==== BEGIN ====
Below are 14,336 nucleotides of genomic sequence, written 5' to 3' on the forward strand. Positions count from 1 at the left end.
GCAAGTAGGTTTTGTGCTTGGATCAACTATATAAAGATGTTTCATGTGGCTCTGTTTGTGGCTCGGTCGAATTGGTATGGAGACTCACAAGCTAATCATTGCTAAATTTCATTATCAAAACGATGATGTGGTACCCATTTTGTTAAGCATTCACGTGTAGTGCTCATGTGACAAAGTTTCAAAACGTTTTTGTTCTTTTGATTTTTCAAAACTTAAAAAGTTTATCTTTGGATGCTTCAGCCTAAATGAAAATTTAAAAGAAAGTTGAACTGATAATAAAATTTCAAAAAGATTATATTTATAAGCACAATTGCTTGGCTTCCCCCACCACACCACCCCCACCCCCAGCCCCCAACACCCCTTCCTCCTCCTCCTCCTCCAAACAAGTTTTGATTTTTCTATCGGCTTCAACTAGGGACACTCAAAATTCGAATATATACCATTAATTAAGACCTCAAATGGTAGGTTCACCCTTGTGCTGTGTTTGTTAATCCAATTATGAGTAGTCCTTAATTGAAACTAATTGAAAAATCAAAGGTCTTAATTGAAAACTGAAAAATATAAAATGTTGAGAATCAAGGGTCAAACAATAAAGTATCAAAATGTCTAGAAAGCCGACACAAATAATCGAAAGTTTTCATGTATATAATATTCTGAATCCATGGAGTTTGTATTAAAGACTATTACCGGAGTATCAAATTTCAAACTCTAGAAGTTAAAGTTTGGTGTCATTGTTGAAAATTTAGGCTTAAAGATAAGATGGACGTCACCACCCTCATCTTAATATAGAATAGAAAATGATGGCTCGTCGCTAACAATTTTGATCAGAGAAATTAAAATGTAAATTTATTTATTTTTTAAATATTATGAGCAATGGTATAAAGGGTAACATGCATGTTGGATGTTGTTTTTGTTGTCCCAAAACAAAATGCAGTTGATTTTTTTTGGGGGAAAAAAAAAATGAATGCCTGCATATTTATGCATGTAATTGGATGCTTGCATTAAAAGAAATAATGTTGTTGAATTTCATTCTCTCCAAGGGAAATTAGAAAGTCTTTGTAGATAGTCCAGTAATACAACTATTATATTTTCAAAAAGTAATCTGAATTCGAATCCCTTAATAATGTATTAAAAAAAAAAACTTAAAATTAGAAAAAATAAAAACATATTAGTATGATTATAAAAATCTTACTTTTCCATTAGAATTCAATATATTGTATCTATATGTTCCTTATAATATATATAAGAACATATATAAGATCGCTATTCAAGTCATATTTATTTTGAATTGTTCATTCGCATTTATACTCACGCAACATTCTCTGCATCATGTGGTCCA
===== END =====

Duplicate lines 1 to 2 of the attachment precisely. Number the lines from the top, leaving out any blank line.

Below are 14,336 nucleotides of genomic sequence, written 5' to 3' on the forward strand. Positions count from 1 at the left end.
GCAAGTAGGTTTTGTGCTTGGATCAACTATATAAAGATGTTTCATGTGGCTCTGTTTGTGGCTCGGTCGAATTGGTATGGAGACTCACAAGCTAATCATTGCTAAATTTCATTATCAAAACGATGATGTGGTACCCATTTTGTTAAGCATTCACGTGTAGTGCTCATGTGACAAAGTTTCAAAACGTTTTTGTTCTTTTGATTTTTCAAAACTTAAAAAGTTTATCTTTGGATGCTTCAGCCTAAATGAAAATTTAAAAGAAAGTTGAACTGATAATAAAATTTCAAAAAGATTATATTTATAAGCACAATTGCTTGGCTTCCCCCACCACACCACCCCCACCCCCAGCCCCCAACACCCCTTCCTCCTCCTCCTCCTCCAAACAAGTTTTGATTTTTCTATCGGCTTCAACTAGGGACACTCAAAATTCGAATATATACCATTAATTAAGACCTCAAATGGTAGGTTCACCCTTGTGCTGTGTTTGTTAATCCAATTATGAGTAGTCCTTAATTGAAACTAATTGAAAAATCAAAGGTCTTAATTGAAAACTGAAAAATATAAAATGTTGAGAATCAAGGGTCAAACAATAAAGTATCAAAATGTCTAGAAAGCCGACACAAATAATCGAAAGTTTTCATGTATATAATATTCTGAATCCATGGAGTTTGTATTAAAGACTATTACCGGAGTATCAAATTTCAAACTCTAGAAGTTAAAGTTTGGTGTCATTGTTGAAAATTTAGGCTTAAAGATAAGATGGACGTCACCACCCTCATCTTAATATAGAATAGAAAATGATGGCTCGTCGCTAACAATTTTGATCAGAGAAATTAAAATGTAAATTTATTTATTTTTTAAATATTATGAGCAATGGTATAAAGGGTAACATGCATGTTGGATGTTGTTTTTGTTGTCCCAAAACAAAATGCAGTTGATTTTTTTTGGGGGAAAAAAAAAATGAATGCCTGCATATTTATGCATGTAATTGGATGCTTGCATTAAAAGAAATAATGTTGTTGAATTTCATTCTCTCCAAGGGAAATTAGAAAGTCTTTGTAGATAGTCCAGTAATACAACTATTATATTTTCAAAAAGTAATCTGAATTCGAATCCCTTAATAATGTATTAAAAAAAAAAACTTAAAATTAGAAAAAATAAAAACATATTAGTATGATTATAAAAATCTTACTTTTCCATTAGAATTCAATATATTGTATCTATATGTTCCTTATAATATATATAAGAACATATATAAGATCGCTATTCAAGTCATATTTATTTTGAATTGTTCATTCGCATTTATACTCACGCAACATTCTCTGCATCATGTGGTCCA